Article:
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Catholic leader fields politics, sex and abortion questions after speech
3/5/2005 9:27:00 PM by Rocky Mountain News - Jean Torkelson
Verbal fisticuffs broke out Tuesday between Denver Archbishop Charles Chaput and a luncheon audience that challenged him to defend the church's role in public life.
"Why do (religions) feel they have to impose their views on us?" asked one woman during a spirited question-and-answer session following Chaput's speech to the City Club of Denver.
"If we don't - you'll impose your views on us," Chaput shot back to murmurs from the group of about 120 business and civic leaders.
It was one of many heated exchanges following the archbishop's speech on "Church, State and Politics."
At the start he quipped he was tired of the subject, which echoed his ongoing message last year about the need for Catholic politicians and voters to follow church teaching in their public lives.
"For religious believers not to advance their convictions about public morality in public debate is not an example of tolerance - it's a lack of courage," Chaput said in his prepared remarks.
During the question period, Chaput tackled abortion, capital punishment, sex and contraception.
While the sparring was mostly good-natured - with applause for Chaput at the close - some moments were tense.
At one point, some in the audience gasped when Chaput said, "I didn't ever say Senator Kerry shouldn't receive communion." The charge that he, and other bishops, made that comment was a key point in election-year debates.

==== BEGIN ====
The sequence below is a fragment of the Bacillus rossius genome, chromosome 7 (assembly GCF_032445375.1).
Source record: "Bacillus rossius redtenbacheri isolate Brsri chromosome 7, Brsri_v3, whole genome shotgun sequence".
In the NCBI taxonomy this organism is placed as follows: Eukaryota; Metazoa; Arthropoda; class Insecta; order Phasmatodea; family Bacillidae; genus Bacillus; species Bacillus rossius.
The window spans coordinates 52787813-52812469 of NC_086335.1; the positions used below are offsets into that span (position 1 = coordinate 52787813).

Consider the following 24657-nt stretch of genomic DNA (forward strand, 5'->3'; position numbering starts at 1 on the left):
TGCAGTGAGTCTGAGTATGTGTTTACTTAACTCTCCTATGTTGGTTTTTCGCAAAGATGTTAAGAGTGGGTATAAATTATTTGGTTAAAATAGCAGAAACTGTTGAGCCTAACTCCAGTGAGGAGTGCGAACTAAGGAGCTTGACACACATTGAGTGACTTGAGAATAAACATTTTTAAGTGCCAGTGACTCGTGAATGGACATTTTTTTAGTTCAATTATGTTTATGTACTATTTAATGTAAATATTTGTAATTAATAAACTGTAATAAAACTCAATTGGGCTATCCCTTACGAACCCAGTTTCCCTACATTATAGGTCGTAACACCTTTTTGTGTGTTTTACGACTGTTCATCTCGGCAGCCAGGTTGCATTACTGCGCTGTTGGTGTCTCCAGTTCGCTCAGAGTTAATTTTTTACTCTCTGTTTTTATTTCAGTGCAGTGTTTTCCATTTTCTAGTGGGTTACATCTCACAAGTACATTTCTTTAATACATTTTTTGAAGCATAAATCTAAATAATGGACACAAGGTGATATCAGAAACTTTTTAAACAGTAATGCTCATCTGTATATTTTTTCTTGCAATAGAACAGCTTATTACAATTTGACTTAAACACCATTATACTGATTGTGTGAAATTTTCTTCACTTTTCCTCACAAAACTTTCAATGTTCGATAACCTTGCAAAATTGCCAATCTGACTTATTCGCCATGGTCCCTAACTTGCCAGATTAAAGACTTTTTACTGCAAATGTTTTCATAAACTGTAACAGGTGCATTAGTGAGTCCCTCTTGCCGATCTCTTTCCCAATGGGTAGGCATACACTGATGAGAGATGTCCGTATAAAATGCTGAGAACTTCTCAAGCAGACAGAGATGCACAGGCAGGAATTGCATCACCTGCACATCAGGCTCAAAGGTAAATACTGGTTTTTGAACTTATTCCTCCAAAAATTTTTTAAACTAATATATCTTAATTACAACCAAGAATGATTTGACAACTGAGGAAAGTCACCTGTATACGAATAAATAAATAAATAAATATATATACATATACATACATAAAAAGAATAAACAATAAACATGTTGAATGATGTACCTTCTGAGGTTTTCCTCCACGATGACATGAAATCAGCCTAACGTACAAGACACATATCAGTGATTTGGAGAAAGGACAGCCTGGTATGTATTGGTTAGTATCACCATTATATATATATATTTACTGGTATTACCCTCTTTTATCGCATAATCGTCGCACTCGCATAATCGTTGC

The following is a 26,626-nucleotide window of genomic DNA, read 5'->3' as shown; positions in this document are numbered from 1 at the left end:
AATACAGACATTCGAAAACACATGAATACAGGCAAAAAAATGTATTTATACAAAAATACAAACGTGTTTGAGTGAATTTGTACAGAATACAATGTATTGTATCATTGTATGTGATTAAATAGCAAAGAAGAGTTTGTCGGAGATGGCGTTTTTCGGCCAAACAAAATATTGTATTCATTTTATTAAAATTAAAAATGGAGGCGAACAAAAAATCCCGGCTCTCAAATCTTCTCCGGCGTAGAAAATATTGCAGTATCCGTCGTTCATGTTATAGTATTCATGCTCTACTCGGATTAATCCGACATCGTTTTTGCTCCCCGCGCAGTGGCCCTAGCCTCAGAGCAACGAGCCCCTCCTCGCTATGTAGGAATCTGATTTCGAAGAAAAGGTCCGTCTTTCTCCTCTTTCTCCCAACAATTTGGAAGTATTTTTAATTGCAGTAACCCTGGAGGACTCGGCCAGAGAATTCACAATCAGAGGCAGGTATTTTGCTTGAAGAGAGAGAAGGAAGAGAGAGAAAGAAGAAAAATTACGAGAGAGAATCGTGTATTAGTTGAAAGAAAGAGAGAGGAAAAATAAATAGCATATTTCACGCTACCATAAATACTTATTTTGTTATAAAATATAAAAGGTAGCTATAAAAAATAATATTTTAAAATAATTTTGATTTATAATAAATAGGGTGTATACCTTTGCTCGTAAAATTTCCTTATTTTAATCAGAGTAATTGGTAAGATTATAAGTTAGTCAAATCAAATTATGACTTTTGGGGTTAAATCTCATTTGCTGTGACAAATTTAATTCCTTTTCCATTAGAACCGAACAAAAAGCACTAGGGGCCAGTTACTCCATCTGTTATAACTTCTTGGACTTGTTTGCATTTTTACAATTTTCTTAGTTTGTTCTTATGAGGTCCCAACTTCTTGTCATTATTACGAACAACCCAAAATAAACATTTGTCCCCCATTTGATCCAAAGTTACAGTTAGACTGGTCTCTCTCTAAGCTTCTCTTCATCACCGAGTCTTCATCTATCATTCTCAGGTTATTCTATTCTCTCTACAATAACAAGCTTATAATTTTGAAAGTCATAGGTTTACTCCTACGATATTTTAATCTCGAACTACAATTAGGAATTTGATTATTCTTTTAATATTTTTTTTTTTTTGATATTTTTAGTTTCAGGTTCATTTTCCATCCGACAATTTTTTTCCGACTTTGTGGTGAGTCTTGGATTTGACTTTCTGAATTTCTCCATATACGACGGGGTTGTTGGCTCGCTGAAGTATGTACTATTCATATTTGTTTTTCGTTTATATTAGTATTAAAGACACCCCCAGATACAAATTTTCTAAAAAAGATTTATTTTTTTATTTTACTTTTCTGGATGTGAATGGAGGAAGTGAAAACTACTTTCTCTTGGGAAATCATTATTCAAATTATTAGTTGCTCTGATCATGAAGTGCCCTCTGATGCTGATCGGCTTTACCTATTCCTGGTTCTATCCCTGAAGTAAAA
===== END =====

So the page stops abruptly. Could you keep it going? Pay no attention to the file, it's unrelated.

"People say that I said that," the archbishop quickly added. He said he never pointed to specific politicians, but had an obligation to explain Catholic teaching so believers could properly evaluate issues.
In another face-off, a man identifying himself as a Catholic graduate of Regis University questioned why "a bunch of celibate men are telling us what to do about sex."
"That's the unfair kind of remark that happens in these discussions," Chaput retorted.
"Let's have an honest debate and not make fun of the values of the other side. We've become quite uncivilized."
One questioner observed that the Catholic Church doesn't appear to care about protecting women hurt by unwanted pregnancies.
His voice rising, Chaput replied, "That dear baby who gets aborted is who I'm protecting. Somebody doesn't just get hurt with abortion - they get killed."
"Who will take care of the unwanted children?" another asked.
"I'll take any child that's unwanted and find them a home and take care of the mother," he said. "You have my personal pledge on that."
When the issue of separation of church and state arose, Chaput derided a bill before the legislature that would require hospitals to give emergency contraception information to sexual assault victims.
"The state doesn't seem to worry too much about separation of church and state when it wants to force its point of view on Catholic hospitals," he said.
To applause, another questioner observed that if the church wants to be part of public life, "When is the church going to agree to pay taxes?"
"I run 50 Catholic schools that keep you from paying more taxes - is that worth it to you?" Chaput shot back.
It was the state, he said, that recognizes that tax exemptions allow faith groups to mount masive social service programs, which benefit all society.
Copyright 2005, Rocky Mountain News. All Rights Reserved.